[NoviceInfoSeekingStrategy, p.54]

As with problem solving in general, understanding the information-seeking process requires exploration of human cognition, and we lack direct methods for such exploration. A general procedure is to observe behavior in well-controlled situations and use the observations to construct a model of the cognitive process. By incrementally modifying the conditions of observation the model is refined and generalized.
[NoviceInfoSeekingStrategy, p.54]

Just as water and electricity seek paths of least resistance, so humans seek the path of least cognitive load.
[NoviceInfoSeekingStrategy, p.56]

In essence, it takes less concentration and cognitive effort to scan lists of items from which to make a choice, than to identify and recall synonyms and combine facets using logical connectives.
[NoviceInfoSeekingStrategy, p.56]

Mental models serve the dual purposes of representing entities and relationships which are refreshed and extended by experience, and simulating the possible effects of acting on these entities and relationships. Thus, mental models allow us to both understand problem situations and predict consequences of actions contemplated for solving the problems.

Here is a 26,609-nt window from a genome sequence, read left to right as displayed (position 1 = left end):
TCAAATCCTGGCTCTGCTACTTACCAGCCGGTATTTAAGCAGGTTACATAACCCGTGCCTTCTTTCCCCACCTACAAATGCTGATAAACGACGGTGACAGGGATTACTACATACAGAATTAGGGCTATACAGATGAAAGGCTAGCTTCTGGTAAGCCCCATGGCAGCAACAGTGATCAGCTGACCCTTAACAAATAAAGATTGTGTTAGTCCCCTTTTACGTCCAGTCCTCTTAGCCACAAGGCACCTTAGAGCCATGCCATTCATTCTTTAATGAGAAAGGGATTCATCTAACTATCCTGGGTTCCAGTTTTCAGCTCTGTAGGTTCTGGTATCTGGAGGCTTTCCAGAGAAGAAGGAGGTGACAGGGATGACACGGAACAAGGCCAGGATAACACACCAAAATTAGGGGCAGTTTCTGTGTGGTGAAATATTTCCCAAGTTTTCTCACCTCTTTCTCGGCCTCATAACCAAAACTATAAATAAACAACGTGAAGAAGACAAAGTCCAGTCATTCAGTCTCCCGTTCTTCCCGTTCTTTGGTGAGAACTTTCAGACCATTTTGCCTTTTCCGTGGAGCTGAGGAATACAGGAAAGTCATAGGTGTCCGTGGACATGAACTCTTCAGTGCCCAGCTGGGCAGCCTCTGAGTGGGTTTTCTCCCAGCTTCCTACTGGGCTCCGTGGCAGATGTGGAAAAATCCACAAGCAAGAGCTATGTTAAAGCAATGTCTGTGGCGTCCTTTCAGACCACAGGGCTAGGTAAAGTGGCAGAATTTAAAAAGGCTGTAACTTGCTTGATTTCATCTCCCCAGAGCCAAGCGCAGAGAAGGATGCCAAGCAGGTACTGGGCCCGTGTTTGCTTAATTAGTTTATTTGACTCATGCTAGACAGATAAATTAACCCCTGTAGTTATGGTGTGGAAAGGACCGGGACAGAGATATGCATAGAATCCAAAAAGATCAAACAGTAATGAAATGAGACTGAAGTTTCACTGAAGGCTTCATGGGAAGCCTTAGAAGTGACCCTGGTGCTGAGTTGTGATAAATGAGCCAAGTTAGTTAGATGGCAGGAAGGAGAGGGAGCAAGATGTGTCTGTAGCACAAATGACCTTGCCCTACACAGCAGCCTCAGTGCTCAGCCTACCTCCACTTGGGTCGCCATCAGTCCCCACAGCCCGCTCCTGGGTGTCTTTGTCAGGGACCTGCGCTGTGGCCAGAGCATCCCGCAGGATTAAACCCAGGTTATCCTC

[NoviceInfoSeekingStrategy, p.56]

Information-seeking is problem driven; the problem situation must certainly affect the information-seeking strategy applied and the outcomes of searching. From a cognitive perspective, an information need occurs when a knowledge base for a task domain is activated and requires instantiation or modification. The information processing system is called into action by passing relevant facets of the task domain to it for completion. The interplay between task domain knowledge and the information-seeking system is manifested in the terms used in conducting a search.
[NoviceInfoSeekingStrategy, p.57]

An approach to analyzing the results of a human-machine interaction is to have the machine record the interactions unobtrusively.
[NoviceInfoSeekingStrategy, p.58]

One approach to analyzing search data is to examine key aspects of the data in discrete, descriptive fashion.
[NoviceInfoSeekingStrategy, p.58]

Another approach to organizing and analyzing key-stroke level data is to define a state map of possible moves and characterize each search pattern as a sequence of state changes according to the state map. By assuming that arrival at a certain state is dependent on the previous state, the search pattern can be modeled as a Markovian process. Transition matrices for various lengths of sequences can then be formed and compared.
[NoviceInfoSeekingStrategy, p.58]

Although the system provided powerful search features, most novices accepted the system defaults. System designers should carefully consider what features are made explicit to users and which are hidden and how defaults are set if they expect novices to take full advantage of a system.
[NoviceInfoSeekingStrategy, p.64]

Marchionini, G. (1995). Information Seeking in Electronic Environments. Cambridge University Press, Cambridge Series on Human-Computer Interaction. ISBN-13: 978-0521586740 ISBN-10: 9780521586740 https://archive.org/details/informationseeki00marc